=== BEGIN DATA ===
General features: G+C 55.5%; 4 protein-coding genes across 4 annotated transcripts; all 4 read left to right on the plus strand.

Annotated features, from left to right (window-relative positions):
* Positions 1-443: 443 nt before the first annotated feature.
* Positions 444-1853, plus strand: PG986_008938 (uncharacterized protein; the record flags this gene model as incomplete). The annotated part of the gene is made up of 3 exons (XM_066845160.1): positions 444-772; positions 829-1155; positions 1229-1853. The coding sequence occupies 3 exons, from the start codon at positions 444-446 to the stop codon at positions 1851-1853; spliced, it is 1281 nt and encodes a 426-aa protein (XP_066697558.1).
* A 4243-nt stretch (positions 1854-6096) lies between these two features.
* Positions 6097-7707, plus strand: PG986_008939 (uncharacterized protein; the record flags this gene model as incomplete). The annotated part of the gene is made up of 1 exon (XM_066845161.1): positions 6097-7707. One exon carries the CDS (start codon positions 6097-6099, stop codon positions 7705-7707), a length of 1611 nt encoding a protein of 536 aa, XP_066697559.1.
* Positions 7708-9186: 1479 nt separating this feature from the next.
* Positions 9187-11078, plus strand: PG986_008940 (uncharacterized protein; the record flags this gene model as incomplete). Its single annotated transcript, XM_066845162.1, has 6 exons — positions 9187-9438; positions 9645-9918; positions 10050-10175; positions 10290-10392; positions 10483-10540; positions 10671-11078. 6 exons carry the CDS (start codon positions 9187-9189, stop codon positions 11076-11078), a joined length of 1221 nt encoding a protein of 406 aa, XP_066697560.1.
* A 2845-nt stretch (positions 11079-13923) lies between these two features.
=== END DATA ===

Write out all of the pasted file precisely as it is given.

General features: G+C 55.5%; 4 protein-coding genes across 4 annotated transcripts; all 4 read left to right on the plus strand.

Annotated features, from left to right (window-relative positions):
* Positions 1-443: 443 nt before the first annotated feature.
* Positions 444-1853, plus strand: PG986_008938 (uncharacterized protein; the record flags this gene model as incomplete). The annotated part of the gene is made up of 3 exons (XM_066845160.1): positions 444-772; positions 829-1155; positions 1229-1853. The coding sequence occupies 3 exons, from the start codon at positions 444-446 to the stop codon at positions 1851-1853; spliced, it is 1281 nt and encodes a 426-aa protein (XP_066697558.1).
* A 4243-nt stretch (positions 1854-6096) lies between these two features.
* Positions 6097-7707, plus strand: PG986_008939 (uncharacterized protein; the record flags this gene model as incomplete). The annotated part of the gene is made up of 1 exon (XM_066845161.1): positions 6097-7707. One exon carries the CDS (start codon positions 6097-6099, stop codon positions 7705-7707), a length of 1611 nt encoding a protein of 536 aa, XP_066697559.1.
* Positions 7708-9186: 1479 nt separating this feature from the next.
* Positions 9187-11078, plus strand: PG986_008940 (uncharacterized protein; the record flags this gene model as incomplete). Its single annotated transcript, XM_066845162.1, has 6 exons — positions 9187-9438; positions 9645-9918; positions 10050-10175; positions 10290-10392; positions 10483-10540; positions 10671-11078. 6 exons carry the CDS (start codon positions 9187-9189, stop codon positions 11076-11078), a joined length of 1221 nt encoding a protein of 406 aa, XP_066697560.1.
* A 2845-nt stretch (positions 11079-13923) lies between these two features.